Outlining market conditions in 2016, a Merrill Lynch newsletter stated that “a buffalo market tends to roam over a long period of time, is herd-like and rather heavy, and can run the other way when worrisome obstacles get in the way”.
As the SA Institute of Race Relations (IRR) has long predicted, Cyril Ramaphosa is hamstrung by the need to ensure unity, and this will result in confused policy making and confused investor sentiment in turn. It will probably take some time for the market to decide whether it’s a bull or a bear. In a market where analysts are grasping at every signal in a desperate bid to understand what it is going on, there is hypersensitivity to headline risk; any number of events is likely to set the market charging in either direction. Many uncertainties remain, such as whether the ANC is more committed to unity or to rooting out corruption, questions about its commitment to fiscal prudence relative to its growing list of redistributive commitments, and whether investors are friend or foe.
The ANC will work together with business, whether it likes it or not
Ramaphosa has not changed the manner in which the ANC engages with the private sector; to “look like the innocent flower but be the serpent under it”. On the one hand, the ANC wishes to open its arms to business and open itself up to investment, yet on the other it doles out threats. Ramaphosa promised to “work together”, but, in the same breath, also to change the structure of ownership in the economy “bayathanda abathandi”, in other words whether “they” like it or not.
It is not clear that the ANC, even under Ramaphosa, knows how to be different. It is increasingly clear that a business-friendly ANC would need to commit to a different brand or value offer to its voters. At the moment, private-sector hostility is intertwined with ANC self-preservation. The ANC sells itself as the protector of workers, the protector of the poor, the protector of the people. If you sell yourself as a protector, then the threat must be maintained, and in this case the enemy is the employer, the owners of capital, the wealthy, the elite. The ANC sees itself bizarrely as being engaged in a battle for the public’s trust with the private sector. Ramaphosa was sure to drive home the point that the private sector was no better, as it, too, engages in corrupt activity. In many other countries, parties would deflect their wrongdoings by highlighting opposition party wrongdoing, reflecting who their opponents are in the battle for public trust. Ultimately, if the ANC wants to work collaboratively with business, it will need to unlearn decades of thinking that business is the enemy.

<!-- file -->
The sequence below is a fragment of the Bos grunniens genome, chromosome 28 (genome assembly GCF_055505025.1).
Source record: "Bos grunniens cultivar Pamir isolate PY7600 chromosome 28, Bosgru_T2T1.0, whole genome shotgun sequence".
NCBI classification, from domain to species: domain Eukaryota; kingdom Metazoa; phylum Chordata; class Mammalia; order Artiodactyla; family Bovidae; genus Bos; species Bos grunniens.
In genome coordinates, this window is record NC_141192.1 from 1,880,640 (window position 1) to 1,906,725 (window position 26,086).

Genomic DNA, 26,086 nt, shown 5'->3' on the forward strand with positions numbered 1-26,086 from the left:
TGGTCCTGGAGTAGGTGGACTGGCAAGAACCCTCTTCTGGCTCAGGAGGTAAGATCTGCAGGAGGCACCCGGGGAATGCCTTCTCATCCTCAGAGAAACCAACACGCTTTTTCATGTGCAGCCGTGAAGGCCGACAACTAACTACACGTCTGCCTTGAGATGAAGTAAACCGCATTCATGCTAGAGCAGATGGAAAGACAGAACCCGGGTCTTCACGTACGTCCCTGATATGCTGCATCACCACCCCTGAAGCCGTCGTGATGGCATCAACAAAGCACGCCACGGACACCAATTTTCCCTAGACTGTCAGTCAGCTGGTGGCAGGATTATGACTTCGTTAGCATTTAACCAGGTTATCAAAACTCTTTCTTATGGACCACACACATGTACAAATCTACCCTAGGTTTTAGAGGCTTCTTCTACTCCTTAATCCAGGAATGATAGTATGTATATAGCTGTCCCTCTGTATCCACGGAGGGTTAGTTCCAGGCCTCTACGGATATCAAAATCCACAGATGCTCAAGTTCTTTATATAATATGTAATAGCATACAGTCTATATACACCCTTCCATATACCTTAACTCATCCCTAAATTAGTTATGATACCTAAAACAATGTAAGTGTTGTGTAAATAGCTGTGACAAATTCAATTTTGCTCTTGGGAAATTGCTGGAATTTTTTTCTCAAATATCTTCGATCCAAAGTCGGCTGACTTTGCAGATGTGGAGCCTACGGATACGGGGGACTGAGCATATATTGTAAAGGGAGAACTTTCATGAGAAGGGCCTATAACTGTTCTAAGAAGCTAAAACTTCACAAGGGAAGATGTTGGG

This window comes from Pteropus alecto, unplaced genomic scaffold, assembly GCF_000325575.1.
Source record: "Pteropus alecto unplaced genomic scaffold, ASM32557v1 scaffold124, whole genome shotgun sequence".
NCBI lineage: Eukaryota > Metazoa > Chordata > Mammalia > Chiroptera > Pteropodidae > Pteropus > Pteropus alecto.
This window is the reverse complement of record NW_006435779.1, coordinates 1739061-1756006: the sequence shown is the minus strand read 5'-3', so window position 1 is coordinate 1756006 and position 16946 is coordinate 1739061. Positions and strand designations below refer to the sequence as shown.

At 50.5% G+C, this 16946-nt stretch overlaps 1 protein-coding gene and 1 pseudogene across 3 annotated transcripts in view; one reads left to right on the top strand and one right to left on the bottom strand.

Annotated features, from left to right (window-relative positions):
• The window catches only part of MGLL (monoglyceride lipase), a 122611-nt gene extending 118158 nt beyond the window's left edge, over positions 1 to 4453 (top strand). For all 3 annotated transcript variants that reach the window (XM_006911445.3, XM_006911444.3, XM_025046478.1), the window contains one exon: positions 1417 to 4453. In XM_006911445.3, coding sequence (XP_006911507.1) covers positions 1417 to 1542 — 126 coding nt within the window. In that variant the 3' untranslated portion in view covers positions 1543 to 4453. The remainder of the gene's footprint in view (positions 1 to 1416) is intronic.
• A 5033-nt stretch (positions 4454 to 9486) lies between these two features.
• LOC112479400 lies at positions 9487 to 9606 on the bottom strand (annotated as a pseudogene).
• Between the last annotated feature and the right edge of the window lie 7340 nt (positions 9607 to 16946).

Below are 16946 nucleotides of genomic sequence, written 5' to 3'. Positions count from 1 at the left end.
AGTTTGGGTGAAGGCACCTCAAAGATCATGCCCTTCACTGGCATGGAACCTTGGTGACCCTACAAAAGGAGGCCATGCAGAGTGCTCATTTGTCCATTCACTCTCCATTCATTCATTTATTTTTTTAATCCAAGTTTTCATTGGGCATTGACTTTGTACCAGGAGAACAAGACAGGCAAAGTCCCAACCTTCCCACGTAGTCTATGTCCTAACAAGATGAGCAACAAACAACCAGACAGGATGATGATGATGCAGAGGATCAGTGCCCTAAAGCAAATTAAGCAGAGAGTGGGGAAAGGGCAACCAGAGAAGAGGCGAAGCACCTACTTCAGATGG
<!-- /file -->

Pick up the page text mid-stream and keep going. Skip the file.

Zuma’s removal is no longer a useful barometer for reading the ANC
If 2018 is the year of unity and renewal, there is no issue more divisive than whether President Jacob Zuma stays or goes. But it is less interesting now as to whether Zuma sees through his presidency or not. Zuma’s removal no longer signals as much as it would have, had it happened months, or a year, ago.
Then, it might have reflected that the ideological balance of forces was weighted towards the moderates and against the radicals, or, if not that, then at least that there was a serious principled opposition to corruption and a concern to root it out. It is too late now for principle; that ship has sailed.
What remains now is pragmatism and self-preservation; what can the ANC better withstand – going into the national election with Jacob Zuma or going into the election without Zuma but potentially a splintered party? These concerns speak squarely to the ANC’s own internal universe and say nothing about what one can expect from the ANC in relation to its external universe as it relates to its policy approach. DM
Gwen Ngwenya is an economist and Chief Operations Officer at the SA Institute of Race Relations (IRR) – a liberal think tank that promotes economic and political freedom
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